Yesterday, 27 Sept 2018, representatives of Haemophilia Scotland and the Scottish Infected Blood Forum met Joe FitzPatrick MSP, Minister for Public Health, Sport and Wellbeing, to discuss the Scottish Government’s response to the Clinical Review of the Impacts of Hepatitis C: Short Life Working Group Report published on 7 July.
Recommendations accepted in full
The Minister told us he is accepting the recommendations in full. The central recommendation of the report was that those in the chronic category of support, including widow(er)s from the Scottish Infected Blood Support Scheme (SIBSS) should be asked to self categorise themselves on the basis of how severely affected they have been by their infection with Hepatitis C and that ongoing regular payments should be introduced.
The recommendations also include making progress on the permanent provision of specialist psychological support for everyone affected. It is currently only available as a pilot to people from the inherited bleeding disorders community.
Categorisation before amounts
The Scottish Government have decided to ask affected people to identify which group they are in before they decide how much the regular payments will be for each category.
People will be asked to re categorize themselves every three years as a matter of course but will be able to change their categorisation at any point if their situation changes.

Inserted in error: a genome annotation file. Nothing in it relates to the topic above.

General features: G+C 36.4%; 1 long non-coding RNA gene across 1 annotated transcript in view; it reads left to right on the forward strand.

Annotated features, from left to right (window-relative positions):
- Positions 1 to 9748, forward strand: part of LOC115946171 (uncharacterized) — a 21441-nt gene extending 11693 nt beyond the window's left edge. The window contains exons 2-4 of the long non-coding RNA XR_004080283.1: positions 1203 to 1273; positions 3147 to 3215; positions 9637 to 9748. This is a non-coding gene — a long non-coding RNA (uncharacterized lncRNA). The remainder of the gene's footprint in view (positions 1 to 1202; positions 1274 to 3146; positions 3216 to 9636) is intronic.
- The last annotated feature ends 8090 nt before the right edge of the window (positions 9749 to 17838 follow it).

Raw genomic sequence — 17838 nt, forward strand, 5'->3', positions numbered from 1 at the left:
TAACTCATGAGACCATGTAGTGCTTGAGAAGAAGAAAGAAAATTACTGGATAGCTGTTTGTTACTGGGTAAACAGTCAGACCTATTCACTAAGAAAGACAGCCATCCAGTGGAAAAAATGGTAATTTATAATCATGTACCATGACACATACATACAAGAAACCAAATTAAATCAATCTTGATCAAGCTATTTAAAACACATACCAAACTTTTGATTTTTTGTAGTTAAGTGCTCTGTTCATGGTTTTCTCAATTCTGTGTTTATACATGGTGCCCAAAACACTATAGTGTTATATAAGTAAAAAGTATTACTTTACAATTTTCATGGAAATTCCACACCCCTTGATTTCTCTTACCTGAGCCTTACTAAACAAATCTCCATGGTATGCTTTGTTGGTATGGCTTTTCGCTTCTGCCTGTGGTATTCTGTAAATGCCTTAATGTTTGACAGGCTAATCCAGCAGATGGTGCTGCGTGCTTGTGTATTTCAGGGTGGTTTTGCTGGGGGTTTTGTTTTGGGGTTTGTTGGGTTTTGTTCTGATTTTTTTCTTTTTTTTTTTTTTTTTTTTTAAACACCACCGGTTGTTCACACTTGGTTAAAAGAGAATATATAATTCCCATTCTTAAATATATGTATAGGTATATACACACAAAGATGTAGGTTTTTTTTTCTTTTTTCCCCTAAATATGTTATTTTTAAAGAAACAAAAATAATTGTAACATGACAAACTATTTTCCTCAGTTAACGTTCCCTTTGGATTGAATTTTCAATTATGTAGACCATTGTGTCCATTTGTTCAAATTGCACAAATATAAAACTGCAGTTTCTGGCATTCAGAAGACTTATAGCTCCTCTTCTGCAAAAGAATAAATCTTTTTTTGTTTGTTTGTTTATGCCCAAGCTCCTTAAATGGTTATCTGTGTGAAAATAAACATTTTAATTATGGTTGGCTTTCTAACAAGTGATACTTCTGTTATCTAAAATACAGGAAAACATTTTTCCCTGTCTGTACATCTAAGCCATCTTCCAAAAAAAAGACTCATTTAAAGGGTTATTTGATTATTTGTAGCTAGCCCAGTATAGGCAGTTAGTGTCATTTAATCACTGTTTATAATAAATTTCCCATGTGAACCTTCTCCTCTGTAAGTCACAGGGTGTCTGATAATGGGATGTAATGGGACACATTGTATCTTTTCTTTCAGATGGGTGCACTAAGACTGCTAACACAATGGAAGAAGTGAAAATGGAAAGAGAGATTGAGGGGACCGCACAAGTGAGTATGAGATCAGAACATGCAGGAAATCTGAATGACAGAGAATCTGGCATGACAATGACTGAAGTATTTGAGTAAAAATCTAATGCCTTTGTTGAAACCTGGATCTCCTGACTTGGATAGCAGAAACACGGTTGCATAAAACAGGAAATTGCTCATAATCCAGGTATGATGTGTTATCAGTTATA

When the amounts are determined the payments will be backdated to the start of September. The time it has taken to publish the report and respond to it has been frustrating for those affected. Backdating to the start of this month will mean that people are not financially penalised for the time it takes to complete the categorisation and determine the level of the new payments.
SIBSS to issue forms shortly
Draft forms and guidance have already been produced and are being finalised as quickly as possible so that they can be issued by the SIBSS. It is very important that the forms are as straightforward as possible to complete and the accompanying guidance makes it as clear as possible for people to work out which category applies to them.
People will be able to get advice about completing the self-categorising from SIBSS, Haemophilia Scotland, and the SIBSS. A combined training day is being planned to help make sure everyone giving advice has the same information.
There will be a different form for widow(er)s which will let them take account of both the impact on them personally and the impact on their partner in the two years before their death.
Haemophilia Scotland and the Scottish Infected Support Group have also asked for a commitment that the arrangements will be looked at again in the light of evidence and/or recommendations coming out of the Infected Blood Inquiry. The Scottish Government committed to conduct this review.
We also raised some of the outstanding issues with the scheme including,
- The difficulties people have experiences in receiving discretionary grants. The take-up of these grants is lower than was expected which we believe is evidence that the threshold for being awarded a grant is too high.
- The need to provide better support to family members with caring responsibilities as a result of the infections. Joe FitzPatrick MSP highlighted the progress that the Scottish Government is making implementing the new Carers Act.
- The double lock to entry to the SIBSS. While other schemes in the UK only require that someone established that they were affected in the appropriate country, the Scottish scheme requires that someone was both infected Scotland and were resident in Scotland when they first applied to any scheme for support. A specific case, that was raised at the last joint campaign meeting in Glasgow, was used to illustrate the hardship caused to those not able to join the SIBSS.